"Yet out of this challenge has come the opportunity to help people understand that strong safety practices are intrinsic to security - the personal security of employees in workplaces and the economic security and business value that is derived from operating safely," she added.
Kullman will urge business, government, academia and labor to promote safety as a strategic business value in the keynote address at the XVIth World Congress on Safety and Health at Work in Vienna, Austria, May 26 - 31.
"We have strong evidence that organizations embracing safety as a core value with high-level management involvement see sustainable change and remarkable improvements," she adds. "If we collaborate successfully on a means of standardizing and validating the value of safety practices, we can accelerate the ultimate benefits realized by business and society."
More than 3,000 of the world's experts on safety and health issues are expected to attend the international forum whose theme is "Innovation and Prevention." Participants will examine challenges and solutions that have resulted from economic globalization, new technologies and changing work patterns.
In her remarks, Kullman will advocate the development of clear metrics that can be used to validate safety management systems to business leaders. This year, DuPont was a founder and major supporter of the new Center for Business and Public Policy at Georgetown University's McDonough School of Business. The center's mission includes providing a clearinghouse of safety metrics and information, hosting seminars and conferences on workplace safety and developing a graduate-level MBA course and an executive education program on workplace safety.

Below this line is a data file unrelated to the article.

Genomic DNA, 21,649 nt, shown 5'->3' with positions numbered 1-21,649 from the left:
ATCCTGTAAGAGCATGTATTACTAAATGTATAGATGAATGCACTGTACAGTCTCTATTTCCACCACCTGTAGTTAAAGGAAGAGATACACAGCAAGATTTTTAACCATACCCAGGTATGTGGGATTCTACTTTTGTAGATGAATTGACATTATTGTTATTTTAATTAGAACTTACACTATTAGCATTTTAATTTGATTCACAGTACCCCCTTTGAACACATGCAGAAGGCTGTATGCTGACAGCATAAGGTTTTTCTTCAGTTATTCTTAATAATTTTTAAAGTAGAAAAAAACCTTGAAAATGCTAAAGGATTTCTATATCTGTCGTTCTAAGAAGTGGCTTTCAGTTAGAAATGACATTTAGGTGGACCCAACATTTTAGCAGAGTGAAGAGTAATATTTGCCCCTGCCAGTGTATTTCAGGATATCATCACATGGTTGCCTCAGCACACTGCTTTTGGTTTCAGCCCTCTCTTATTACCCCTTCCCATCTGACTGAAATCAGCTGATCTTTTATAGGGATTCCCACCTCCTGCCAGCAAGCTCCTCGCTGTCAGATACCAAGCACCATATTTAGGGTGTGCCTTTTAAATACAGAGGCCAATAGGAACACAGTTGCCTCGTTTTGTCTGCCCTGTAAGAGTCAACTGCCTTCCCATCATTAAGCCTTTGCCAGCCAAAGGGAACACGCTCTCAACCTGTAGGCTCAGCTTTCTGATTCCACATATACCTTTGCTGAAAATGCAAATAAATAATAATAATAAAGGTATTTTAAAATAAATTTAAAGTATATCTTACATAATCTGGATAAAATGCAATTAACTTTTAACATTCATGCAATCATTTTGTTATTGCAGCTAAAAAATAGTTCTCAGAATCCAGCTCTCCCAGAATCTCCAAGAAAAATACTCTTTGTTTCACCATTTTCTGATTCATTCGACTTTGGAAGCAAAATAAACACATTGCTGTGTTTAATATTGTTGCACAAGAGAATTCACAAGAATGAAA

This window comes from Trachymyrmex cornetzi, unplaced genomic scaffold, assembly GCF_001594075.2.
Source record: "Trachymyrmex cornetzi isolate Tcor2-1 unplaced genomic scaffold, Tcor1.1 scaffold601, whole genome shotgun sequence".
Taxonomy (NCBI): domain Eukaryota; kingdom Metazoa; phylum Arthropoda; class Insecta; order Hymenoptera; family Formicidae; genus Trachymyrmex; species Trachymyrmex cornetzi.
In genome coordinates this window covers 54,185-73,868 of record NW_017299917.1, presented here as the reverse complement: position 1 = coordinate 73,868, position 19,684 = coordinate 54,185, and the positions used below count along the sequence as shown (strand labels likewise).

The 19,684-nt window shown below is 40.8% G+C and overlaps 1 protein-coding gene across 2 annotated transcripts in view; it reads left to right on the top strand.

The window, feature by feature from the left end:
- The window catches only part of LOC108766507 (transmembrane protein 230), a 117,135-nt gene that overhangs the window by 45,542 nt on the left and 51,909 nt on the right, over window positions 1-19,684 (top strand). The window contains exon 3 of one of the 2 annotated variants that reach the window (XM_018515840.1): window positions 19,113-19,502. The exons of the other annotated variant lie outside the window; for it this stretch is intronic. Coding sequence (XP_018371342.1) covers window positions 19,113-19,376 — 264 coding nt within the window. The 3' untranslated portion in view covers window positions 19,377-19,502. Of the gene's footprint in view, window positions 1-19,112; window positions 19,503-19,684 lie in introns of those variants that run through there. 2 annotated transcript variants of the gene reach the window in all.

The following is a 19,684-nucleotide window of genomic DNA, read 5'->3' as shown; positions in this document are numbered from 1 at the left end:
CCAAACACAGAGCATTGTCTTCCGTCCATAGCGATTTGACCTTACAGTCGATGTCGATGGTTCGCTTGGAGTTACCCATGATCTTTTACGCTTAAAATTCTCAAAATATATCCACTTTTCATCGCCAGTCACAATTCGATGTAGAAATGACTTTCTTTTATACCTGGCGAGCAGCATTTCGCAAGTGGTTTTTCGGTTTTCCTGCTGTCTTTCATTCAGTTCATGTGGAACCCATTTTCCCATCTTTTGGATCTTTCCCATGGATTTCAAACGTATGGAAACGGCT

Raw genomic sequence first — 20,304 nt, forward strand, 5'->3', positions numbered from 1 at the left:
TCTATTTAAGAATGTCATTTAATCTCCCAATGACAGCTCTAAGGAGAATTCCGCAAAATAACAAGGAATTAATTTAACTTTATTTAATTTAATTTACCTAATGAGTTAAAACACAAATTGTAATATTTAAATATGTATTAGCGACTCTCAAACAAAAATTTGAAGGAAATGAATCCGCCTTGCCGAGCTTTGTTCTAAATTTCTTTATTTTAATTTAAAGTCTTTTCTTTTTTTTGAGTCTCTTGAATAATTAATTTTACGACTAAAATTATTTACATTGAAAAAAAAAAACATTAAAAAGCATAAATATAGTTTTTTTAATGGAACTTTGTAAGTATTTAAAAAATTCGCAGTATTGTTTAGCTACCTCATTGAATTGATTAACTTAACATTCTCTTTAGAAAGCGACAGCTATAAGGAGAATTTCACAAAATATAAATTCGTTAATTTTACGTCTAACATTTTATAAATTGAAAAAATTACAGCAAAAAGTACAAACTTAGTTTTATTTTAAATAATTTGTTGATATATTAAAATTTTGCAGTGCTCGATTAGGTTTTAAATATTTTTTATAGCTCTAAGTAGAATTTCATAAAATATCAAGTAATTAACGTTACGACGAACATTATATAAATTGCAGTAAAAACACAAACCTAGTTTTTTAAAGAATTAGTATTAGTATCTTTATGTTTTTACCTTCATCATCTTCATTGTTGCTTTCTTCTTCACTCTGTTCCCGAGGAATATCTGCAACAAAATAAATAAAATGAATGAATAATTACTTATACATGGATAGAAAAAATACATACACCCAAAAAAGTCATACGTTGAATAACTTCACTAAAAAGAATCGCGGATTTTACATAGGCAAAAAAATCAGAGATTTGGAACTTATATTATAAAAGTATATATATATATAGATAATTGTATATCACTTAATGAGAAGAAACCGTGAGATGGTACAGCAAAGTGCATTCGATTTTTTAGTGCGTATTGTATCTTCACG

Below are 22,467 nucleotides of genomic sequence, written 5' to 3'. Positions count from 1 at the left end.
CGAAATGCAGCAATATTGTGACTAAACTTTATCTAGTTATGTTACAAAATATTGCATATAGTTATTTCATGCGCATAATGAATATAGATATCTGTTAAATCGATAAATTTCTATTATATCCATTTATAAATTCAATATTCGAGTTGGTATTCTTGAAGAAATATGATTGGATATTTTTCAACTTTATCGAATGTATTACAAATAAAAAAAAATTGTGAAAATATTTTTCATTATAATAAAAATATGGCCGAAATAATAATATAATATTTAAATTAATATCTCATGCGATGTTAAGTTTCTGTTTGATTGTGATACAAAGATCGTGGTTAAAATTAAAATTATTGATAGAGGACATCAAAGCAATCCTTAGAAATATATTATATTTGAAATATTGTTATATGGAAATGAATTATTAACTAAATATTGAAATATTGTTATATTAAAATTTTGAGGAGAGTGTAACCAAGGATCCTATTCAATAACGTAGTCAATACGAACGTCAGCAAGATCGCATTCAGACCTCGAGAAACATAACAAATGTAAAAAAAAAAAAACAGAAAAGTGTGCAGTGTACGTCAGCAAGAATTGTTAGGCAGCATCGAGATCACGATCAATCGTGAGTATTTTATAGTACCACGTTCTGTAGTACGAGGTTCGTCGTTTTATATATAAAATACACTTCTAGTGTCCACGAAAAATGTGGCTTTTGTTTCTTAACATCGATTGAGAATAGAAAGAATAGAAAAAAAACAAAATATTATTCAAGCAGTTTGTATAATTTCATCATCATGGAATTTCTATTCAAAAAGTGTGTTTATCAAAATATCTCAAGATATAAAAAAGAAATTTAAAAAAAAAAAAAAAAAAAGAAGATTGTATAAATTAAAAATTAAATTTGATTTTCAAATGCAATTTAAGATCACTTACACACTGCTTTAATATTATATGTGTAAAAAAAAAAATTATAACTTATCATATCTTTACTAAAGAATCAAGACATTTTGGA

Kullman cites DuPont as an example of how safety management can lead to enhanced business performance. During the last decade, the total number of incidents at DuPont, including injuries, illnesses, waste and emissions has decreased by 60 percent. Fewer incidents mean DuPont saves millions of dollars a year in costs associated with injuries, illnesses and property damage as well as indirect costs such as lost worker productivity, missed deliveries and overtime.
In addition to advocating safety as a strategic business value, Kullman will discuss how a systems approach to safety is necessary for the future. "Integration of science, technology, processes and knowledge exchange will be critical in addressing complex issues. These include hospital patient safety, environmental management and pre/post injury management as well as nuclear, biological and chemical detection; food safety; personal protection; loss prevention; water and air purification; and building disaster-resistant structures," she says.
Look for an interview with Kullman in the upcoming June issue of Occupational Hazards magazine.